Agriculture & woodland

 

Implications of lowland broadleaved woodland management for the conservation of target bird species,

This study investigated management for birds in lowland broadleaved woodlands in Britain. It considered the effect of woodland management interventions, such as silviculture (the growing and cultivation of trees) and control of deer browsing, on vegetation structure. The relationship between vegetation culture and woodlands was then explored.

Six woodland stand structures were created and defined as follows: A – dense low shrub layer, B – dense high shrub layer, C – open understorey, D – open canopy, E – closed canopy, few strata, F – closed canopy, multiple strata.

Most woodlands fell into category E, meaning they have low structural heterogeneity and silvicultural interventions are primarily mid to late rotational thinning leading to reduced stem and understorey density. High deer browsing pressure also reduces understorey density.

The results showed these vegetation structures to be less favourable to the target bird species. This suggests that vegetation structures for birds can be described, and if provided, bird populations enhanced. Woodland managers are encouraged to move type E woodlands towards other types to help meet conservation objectives.

The SAFFIE (Sustainable Arable Farming for an Improved Environment) Project

The Sustainable Arable Farming For an Improved Environment (SAFFIE) project started in 2002 and experimental work continued until the end of 2006. When the project was conceived, arable farmers needed to optimise inputs and improve efficiency, and the UK was committed to increase biodiversity, especially for farmland birds. The SAFFIE project aimed to reconcile these pressures by developing new crop and margin management techniques for winter cereals and quantifying the associated costs and environmental benefits. The SAFFIE project developed Skylark Plots, confirmed the benefits of adding wildflowers to grass margins, evaluated a range of in crop weed control programmes and tested two margin management techniques (graminicides and scarification) that had potential to create new habitats. The studies quantified: (a) the impact of these techniques on key species of grasses and flowering plants, beetles, bugs, flies, grasshoppers, soil invertebrates, spiders, bees, butterflies and birds; and (b) the costs of the techniques.

 

 

Agri-environmental measures and the breeding ecology of a declining farmland bird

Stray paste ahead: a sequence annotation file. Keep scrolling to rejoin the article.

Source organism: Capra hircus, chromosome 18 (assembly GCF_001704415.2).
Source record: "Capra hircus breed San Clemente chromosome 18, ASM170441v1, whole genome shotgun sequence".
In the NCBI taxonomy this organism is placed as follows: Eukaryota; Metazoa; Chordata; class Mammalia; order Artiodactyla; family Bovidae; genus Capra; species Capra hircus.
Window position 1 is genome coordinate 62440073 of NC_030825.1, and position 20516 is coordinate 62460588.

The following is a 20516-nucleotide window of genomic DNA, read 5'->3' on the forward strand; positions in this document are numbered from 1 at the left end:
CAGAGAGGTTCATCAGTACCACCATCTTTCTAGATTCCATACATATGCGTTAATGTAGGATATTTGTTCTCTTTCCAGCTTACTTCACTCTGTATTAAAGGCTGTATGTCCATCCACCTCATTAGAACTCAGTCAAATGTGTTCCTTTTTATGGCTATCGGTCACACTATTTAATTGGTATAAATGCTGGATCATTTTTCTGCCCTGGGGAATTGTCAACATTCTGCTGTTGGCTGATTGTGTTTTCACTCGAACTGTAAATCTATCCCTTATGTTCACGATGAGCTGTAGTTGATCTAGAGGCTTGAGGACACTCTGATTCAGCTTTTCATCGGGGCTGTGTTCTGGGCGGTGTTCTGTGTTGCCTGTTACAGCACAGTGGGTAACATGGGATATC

e sparrow (Passer montanus), and/or the formation of larger breeding colonies. 428 breeding attempts were compared in Wiltshire, England in 2013 and 2014. The results showed that the area of margin AES, an insect-rich habitat, was positively correlated with fledgling success per breeding attempt and per breeding pair. Colony size increased with increasing wild bird seed mix AES area, a winter seed food resource, but this option negatively affected hatching success and the number of fledglings produced per breeding attempt. The observed association between colony size and this habitat was expected given that wild bird seed mixtures provide important seed food resources for granivorous birds during winter. The negative correlation with fledgling success, on the other hand, requires further investigation to determine whether this relationship relates to a lack of invertebrate and seed food during the breeding period. These results highlight the importance of providing a suite of AES habitats that are appropriately located to deliver both overwintering and breeding requirements of target, declining farmland birds.

 

Using fledged brood counts of hedgerow birds to assess the effect of summer agri-environment scheme options

This study sought to identify a new method of determining indicators to measure the impact of European agri-environment schemes on biodiversity. In the past, trends in the spring adult population size of a target group of farmland birds have been used as indicators. This method can be problematic due to the time lag between deployment of those designed to enhance bird breeding success in summer, and the spring surveys the following year. At the other end of the scale detailed studies of breeding success in farmland birds have practical/cost restraints.

The study assessed the likelihood of encountering fledged broods of hedgerow nesting bird species during transect surveys without finding nests, and then applying a simple mark-recapture analysis technique to provide an index of breeding success for those species. Following spring adult assessments, counts of fledged broods were undertaken four times a week during April, May, June and July, in four 2.5 km hedgerow transects, at four sites in southern England in 2010. Mean daily detection probabilities of fledged broods of 16 common hedgerow birds were calculated from these counts using the software Presence. For 15 out of these 16 species these detection probabilities were sufficiently high for a programme of fledged brood surveys, involving just two or three visits per week from mid-May to mid-July, to provide a useful estimate of breeding success.

The survey technique and associated analyses make certain assumptions when providing estimates of breeding success and these are discussed. Little is known about initial dispersal in passerine fledglings and a study in hedgerows may be useful here. However this pilot study suggests that the method could have application as a relatively easily derived productivity index for hedgerow birds, and hence an additional method available to study the impact of certain AES options on indicator species, or for research studies.

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